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If you are using abstract classes, this is a must-know. –  Levi Morrison Sep 28 '11 at 18:01
    
lovely! cool trick! –  Junaid Atari Jan 26 at 21:59
    
This deserves more upvotes! –  Mattisdada May 28 at 6:41
    
+1 as it works in my Cake app. Awesome. –  khany May 31 at 20:52
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In case you don't want to use get_called_class() you can use other tricks of late static binding (PHP 5.3+). But the downside in this case you need to have getClass() method in every model. Which is not a big deal IMO.

<?php

class Base 
{
    public static function find($id)
    {
        $table = static::$_table;
        $class = static::getClass();
        // $data = find_row_data_somehow($table, $id);
        $data = array('table' => $table, 'id' => $id);
        return new $class($data);
    }

    public function __construct($data)
    {
        echo get_class($this) . ': ' . print_r($data, true) . PHP_EOL;
    }
}

class User extends Base
{
    protected static $_table = 'users';

    public static function getClass()
    {
        return __CLASS__;
    }
}

class Image extends Base
{
    protected static $_table = 'images';

    public static function getClass()
    {
        return __CLASS__;
    }
}

$user = User::find(1); // User: Array ([table] => users [id] => 1)  
$image = Image::find(5); // Image: Array ([table] => images [id] => 5)
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It appears you might be trying to use a singleton pattern as a factory pattern. I would recommend evaluating your design decisions. If a singleton really is appropriate, I would also recommend only using static methods where inheritance is not desired.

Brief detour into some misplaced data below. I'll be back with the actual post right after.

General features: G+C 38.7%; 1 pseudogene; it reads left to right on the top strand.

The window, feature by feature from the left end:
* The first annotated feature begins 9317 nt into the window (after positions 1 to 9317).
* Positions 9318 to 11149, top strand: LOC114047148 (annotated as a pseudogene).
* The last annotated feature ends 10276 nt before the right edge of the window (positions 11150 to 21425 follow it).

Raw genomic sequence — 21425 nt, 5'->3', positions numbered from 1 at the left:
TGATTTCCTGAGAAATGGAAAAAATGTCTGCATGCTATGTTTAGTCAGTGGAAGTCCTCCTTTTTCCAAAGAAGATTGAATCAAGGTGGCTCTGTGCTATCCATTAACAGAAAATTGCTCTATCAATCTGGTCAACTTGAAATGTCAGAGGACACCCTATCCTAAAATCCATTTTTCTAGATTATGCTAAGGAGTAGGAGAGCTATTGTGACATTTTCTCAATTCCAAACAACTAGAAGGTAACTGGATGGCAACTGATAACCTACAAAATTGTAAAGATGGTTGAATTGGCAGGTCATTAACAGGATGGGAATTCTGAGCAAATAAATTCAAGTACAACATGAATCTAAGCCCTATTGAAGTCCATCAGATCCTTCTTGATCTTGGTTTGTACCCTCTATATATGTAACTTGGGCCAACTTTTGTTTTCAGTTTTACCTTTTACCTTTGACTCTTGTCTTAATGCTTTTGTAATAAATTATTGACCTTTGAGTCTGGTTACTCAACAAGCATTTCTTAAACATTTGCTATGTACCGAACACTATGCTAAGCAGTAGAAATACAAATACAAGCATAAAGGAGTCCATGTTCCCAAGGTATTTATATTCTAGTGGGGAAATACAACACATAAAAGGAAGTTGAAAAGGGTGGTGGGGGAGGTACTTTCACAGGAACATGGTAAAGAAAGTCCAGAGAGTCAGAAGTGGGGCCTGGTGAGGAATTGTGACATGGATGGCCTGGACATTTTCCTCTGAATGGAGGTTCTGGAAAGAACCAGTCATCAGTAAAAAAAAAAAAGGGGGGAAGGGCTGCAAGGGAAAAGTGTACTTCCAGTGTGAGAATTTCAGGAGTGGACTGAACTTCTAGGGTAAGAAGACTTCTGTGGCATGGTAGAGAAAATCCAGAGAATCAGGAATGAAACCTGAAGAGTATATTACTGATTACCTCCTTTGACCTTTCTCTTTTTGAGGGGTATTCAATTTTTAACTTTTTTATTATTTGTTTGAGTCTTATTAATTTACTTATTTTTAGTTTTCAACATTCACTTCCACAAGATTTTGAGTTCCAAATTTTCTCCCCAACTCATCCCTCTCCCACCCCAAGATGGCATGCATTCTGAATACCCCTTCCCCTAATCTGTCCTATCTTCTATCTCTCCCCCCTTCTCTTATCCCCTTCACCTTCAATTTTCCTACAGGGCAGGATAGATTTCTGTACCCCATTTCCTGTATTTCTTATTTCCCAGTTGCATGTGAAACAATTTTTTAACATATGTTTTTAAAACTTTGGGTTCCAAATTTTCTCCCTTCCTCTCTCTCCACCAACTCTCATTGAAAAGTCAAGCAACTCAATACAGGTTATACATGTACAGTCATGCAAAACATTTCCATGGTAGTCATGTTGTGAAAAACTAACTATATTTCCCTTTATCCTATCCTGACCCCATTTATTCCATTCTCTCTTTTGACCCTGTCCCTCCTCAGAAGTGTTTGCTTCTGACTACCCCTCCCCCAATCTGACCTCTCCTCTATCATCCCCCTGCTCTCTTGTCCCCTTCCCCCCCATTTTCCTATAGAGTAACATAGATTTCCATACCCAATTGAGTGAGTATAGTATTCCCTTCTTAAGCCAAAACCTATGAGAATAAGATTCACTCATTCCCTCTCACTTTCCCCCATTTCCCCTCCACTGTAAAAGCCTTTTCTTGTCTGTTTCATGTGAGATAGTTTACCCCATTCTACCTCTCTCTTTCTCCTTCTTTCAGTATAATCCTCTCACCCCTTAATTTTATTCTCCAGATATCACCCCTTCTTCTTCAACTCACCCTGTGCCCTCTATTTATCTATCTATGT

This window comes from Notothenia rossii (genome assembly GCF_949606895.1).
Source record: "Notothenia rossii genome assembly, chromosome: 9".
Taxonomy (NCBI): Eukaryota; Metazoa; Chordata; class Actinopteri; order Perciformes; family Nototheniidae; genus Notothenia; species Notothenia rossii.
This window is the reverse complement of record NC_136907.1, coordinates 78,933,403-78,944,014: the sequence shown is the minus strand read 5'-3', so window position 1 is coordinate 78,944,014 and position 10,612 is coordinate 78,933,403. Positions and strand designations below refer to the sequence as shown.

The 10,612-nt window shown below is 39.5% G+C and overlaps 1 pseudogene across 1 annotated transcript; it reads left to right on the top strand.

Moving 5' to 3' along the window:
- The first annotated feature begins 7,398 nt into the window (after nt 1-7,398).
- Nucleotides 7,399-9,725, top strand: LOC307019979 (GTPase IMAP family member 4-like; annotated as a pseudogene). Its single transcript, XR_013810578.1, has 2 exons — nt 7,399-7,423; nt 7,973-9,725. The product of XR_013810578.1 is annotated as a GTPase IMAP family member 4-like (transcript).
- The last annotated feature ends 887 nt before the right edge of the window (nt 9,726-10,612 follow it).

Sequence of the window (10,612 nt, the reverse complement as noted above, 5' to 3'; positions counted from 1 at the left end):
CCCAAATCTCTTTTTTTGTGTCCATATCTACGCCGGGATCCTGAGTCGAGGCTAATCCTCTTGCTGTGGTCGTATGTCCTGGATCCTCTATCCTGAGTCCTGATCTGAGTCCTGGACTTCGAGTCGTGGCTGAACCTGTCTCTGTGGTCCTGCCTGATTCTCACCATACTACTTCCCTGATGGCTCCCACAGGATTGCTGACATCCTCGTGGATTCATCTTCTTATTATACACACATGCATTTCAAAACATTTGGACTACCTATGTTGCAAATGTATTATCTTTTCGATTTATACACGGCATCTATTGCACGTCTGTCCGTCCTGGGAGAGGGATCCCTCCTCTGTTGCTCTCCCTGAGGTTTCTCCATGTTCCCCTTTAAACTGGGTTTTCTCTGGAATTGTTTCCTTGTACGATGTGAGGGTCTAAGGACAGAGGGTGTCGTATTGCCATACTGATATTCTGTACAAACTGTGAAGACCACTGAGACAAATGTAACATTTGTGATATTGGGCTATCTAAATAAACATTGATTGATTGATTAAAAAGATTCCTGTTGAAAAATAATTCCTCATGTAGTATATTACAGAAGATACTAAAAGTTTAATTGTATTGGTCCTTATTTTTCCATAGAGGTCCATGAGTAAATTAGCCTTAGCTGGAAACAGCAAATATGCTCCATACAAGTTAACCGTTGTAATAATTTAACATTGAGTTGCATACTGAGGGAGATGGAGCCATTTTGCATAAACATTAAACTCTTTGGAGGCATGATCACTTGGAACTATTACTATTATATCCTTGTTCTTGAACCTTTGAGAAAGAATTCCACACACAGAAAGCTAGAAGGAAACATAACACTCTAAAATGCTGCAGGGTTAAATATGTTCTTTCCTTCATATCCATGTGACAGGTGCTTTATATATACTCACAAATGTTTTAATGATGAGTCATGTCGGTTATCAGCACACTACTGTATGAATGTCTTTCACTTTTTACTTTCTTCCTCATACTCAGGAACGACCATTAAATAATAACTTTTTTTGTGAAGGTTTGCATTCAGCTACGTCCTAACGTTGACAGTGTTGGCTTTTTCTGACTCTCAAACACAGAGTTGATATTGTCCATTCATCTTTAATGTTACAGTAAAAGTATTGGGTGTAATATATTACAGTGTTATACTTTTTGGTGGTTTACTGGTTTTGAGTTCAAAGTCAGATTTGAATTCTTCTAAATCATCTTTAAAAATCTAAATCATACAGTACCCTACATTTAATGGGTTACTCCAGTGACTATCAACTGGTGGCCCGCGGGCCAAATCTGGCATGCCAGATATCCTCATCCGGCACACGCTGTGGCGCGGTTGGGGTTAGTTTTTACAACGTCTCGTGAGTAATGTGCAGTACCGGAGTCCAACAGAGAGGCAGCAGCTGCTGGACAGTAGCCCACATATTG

class BaseModel
{

	public function get () {
		echo get_class($this);

	}

	public static function instance () {
		static $Instance;
		if ($Instance === null) {
			$Instance = new self;

		}
		return $Instance;
	}
}

class User
extends BaseModel
{
	public static function instance () {
		static $Instance;
		if ($Instance === null) {
			$Instance = new self;

		}
		return $Instance;
	}
}

class SpecialUser
extends User
{
	public static function instance () {
		static $Instance;
		if ($Instance === null) {
			$Instance = new self;

		}
		return $Instance;
	}
}


BaseModel::instance()->get();   // value: BaseModel
User::instance()->get();        // value: User
SpecialUser::instance()->get(); // value: SpecialUser
share|improve this answer
    
.. no. You didn't understand what I was trying to bo, but that's because I didn't explain it well :). Actually, I'm just trying to provide a static method (implemented in BaseModel) to get() an instance of a given Model (may it be User, Role or whatever). I will update the question.. –  saalaa Nov 12 '08 at 6:19
    
Ok, updated. Of course the BaseModel class has much more methods, including some to keep track of what is changed in the object and UPDATE only what has chaged, etc... But thank you anyway :). –  saalaa Nov 12 '08 at 6:28